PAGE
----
A Canadian police officer has denied conducting a “cover up” and tailoring her evidence as she was challenged by Meng Wanzhou’s lawyer on Thursday about the handling of information from the Huawei executive’s electronic devices and whether it was sent to the American FBI.
Royal Canadian Mounted Police Sergeant Janice Vander Graaf, testifying at Meng’s extradition hearing in the Supreme Court of British Columbia in Vancouver, described a verbal conversation with fellow officer Gurvinder Dhaliwal, who told her the information had been sent to the US authorities by Staff Sergeant Ben Chang.
The electronic serial number information came from devices seized from Meng by border officers at an immigration examination at Vancouver’s airport in the hours before her arrest on December 1, 2018.
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But Vander Graaf testified that an email forwarded to her by Dhaliwal and written by Chang had subsequently satisfied her that the transfer had not taken place.
The verbal exchange is described in Vander Graaf’s notes, which Meng’s lawyers had seized upon to support their argument that Meng was the victim of a covert evidence-gathering exercise by the RCMP and the Canada Border Services Agency (CBSA), at the orchestration of the FBI, to aid Meng’s prosecution.
Vander Graaf had said in a 2019 affidavit that she had “no independent recollection” of the conversation, or the email.
Meng’s lawyer, Scott Fenton asked what had happened to cause the “epiphany”. “I’m going to suggest to you that either your affidavit before the court a year ago was untrue, and/or your testimony here today purporting to have a recollection is untrue.”
Vander Graaf spoke directly to Associate Chief Justice Heather Holmes, saying she prepared her affidavit to the best of her ability to recollect at the time, but that after preparing further she remembered more.
I said to them [that] we normally don’t do that. We don’t go onto planes and arrest people in that fashion
RCMP Sergeant Ross Lundie, on why Meng Wanzhou was not arrested on her plane
This did not satisfy Fenton. “I’m going to suggest that the real reason for the striking difference between your affidavit a year ago when you have no memory, and your evidence in this court where you purport to have a memory, is that you are trying to cover up for Constable Dhaliwal and Staff Sergeant Chang,” Fenton said, telling Vander Graaf that “you have tailored your evidence to suit what you think protects the RCMP in relation to this issue.”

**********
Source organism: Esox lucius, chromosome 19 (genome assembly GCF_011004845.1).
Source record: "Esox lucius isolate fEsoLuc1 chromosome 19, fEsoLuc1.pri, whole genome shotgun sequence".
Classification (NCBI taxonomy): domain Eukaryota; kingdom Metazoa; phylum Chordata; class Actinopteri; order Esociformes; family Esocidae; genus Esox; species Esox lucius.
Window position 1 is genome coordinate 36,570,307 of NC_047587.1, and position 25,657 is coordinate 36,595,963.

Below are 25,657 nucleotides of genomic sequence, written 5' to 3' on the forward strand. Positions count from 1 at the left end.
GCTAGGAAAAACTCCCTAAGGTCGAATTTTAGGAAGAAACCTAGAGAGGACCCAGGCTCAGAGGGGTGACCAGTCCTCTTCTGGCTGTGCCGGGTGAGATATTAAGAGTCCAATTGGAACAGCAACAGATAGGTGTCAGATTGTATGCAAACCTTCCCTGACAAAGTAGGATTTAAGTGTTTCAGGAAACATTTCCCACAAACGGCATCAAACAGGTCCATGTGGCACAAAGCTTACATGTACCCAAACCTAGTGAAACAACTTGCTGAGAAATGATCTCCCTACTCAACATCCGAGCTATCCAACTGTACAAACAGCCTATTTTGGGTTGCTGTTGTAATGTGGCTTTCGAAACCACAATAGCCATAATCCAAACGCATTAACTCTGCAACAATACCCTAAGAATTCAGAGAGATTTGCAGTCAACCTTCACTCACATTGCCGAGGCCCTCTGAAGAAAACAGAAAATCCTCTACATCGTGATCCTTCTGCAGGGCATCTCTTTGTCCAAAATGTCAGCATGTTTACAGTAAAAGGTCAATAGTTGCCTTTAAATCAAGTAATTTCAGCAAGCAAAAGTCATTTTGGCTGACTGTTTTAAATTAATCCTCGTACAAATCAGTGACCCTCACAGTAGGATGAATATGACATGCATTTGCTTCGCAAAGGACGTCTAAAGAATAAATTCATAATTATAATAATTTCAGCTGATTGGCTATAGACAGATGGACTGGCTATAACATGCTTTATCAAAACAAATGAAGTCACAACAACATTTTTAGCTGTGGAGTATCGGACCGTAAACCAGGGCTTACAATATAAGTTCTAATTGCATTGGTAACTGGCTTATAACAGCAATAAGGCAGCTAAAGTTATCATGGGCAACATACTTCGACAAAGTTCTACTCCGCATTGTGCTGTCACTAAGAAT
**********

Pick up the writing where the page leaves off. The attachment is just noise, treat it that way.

“That is absolutely not true,” said Vander Graaf.
In the December 4, 2018, email, forwarded by Dhaliwal to Vander Graaf eight days later, Chang wrote that “we will take care of forwarding them [the FBI] information so they can obtain a MLAT for a sending order”.
On Wednesday, Vander Graaf said she interpreted this to mean that the electronic serial number information from Meng’s devices had not yet been sent to the FBI, and that if and when it did, it would occur under the mutual legal assistance treaty between Canada and the US.
Dhaliwal’s verbal comments, recorded in Vander Graaf’s notebooks, were therefore mistaken, she had said.
The Canadian government lawyers representing US interests in the case have denied that the phone information was ever sent to the FBI.
Dhaliwal previously testified that he could not recall the conversation, while Chang, who now works at a casino in the Chinese territory of Macau, has refused to testify in the case.
However, in an affidavit, Chang denies ever sending the information to the FBI.
Meng’s CBSA examination at the airport lasted almost three hours, during which time she was asked about Huawei’s business dealings in Iran, and her electronic devices and phone passwords were seized.
Her lawyers argue this was an abuse of process, because it occurred before Meng was told she was about to be arrested on the US warrant, and the extradition case should be thrown out as a result.
Next on the stand was Sergeant Ross Lundie, head of the RCMP detachment at Vancouver’s airport. He testified that the RCMP should not direct the actions of CBSA officers, but that the two agencies were allowed to share information.
He told government lawyer John Gibb-Carsley he was drawn into the case because of his familiarity with the airport.
Lundie said he “had concerns, right off the bat” with suggestions by Dhaliwal and Constable Winston Yep on November 30 that they planned to go onto a plane to arrest Meng the next day; these had originated with a senior officer, Superintendent Peter Lea, Vander Graaf testified earlier.
Meng’s lawyers have suggested Meng was not arrested on the Cathay Pacific plane from Hong Kong in order to subject her to the immigration exam and seize her devices first, before giving her the opportunity to seek legal counsel.
“I said to them [that] we normally don’t do that,” said Lundie of the plane-arrest plan. “We don’t go onto planes and arrest people in that fashion,” said Lundie. The CBSA needed to be included in this discussion, he said he told them.
Lundie denied coordinating with the CBSA or FBI “to extract information from Ms Meng for US law enforcement”, in the words of Gibb-Carsley.
The hearing was adjourned until Friday afternoon.
The US seeks to put Meng on trial in New York on charges that she defrauded HSBC by lying about Huawei’s business dealings in Iran and thus putting the bank at risk of breaching US sanctions.
Meng, who denies the charges, is living under partial house arrest in one of the two houses she owns in Vancouver while she fights the extradition bid.
Her treatment has infuriated China. Soon after her detention, Beijing arrested Canadians Michael Kovrig and Michael Spavor, and accused them of spying. Ottawa considers the arrests retaliatory and both men to be victims of hostage-taking.
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